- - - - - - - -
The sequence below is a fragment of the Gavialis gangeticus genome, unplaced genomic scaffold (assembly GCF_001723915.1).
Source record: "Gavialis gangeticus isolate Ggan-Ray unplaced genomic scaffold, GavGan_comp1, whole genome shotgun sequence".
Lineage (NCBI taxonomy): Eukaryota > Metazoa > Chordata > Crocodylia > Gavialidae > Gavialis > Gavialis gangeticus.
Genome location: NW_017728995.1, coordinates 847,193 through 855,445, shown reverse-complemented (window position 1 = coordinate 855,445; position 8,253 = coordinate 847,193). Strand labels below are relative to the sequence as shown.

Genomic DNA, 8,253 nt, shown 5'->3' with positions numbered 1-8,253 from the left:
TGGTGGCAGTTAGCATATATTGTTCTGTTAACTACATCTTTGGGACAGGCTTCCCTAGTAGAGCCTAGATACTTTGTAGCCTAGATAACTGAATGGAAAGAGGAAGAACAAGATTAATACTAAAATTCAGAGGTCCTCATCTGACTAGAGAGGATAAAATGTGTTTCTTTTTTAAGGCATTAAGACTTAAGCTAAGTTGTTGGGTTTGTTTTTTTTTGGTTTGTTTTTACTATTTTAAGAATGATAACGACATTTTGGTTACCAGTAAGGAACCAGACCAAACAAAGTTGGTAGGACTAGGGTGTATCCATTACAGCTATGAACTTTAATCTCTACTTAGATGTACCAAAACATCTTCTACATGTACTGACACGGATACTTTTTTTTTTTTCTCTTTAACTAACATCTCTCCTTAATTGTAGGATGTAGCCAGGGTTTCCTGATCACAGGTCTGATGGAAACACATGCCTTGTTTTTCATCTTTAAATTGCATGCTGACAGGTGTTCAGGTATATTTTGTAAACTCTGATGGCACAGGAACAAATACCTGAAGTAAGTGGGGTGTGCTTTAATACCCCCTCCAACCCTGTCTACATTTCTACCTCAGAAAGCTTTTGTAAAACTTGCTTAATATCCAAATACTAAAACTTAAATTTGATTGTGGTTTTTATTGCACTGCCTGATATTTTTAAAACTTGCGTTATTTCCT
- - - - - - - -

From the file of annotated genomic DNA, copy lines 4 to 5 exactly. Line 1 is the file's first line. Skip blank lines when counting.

Genome location: NW_017728995.1, coordinates 847,193 through 855,445, shown reverse-complemented (window position 1 = coordinate 855,445; position 8,253 = coordinate 847,193). Strand labels below are relative to the sequence as shown.

Genomic DNA, 8,253 nt, shown 5'->3' with positions numbered 1-8,253 from the left: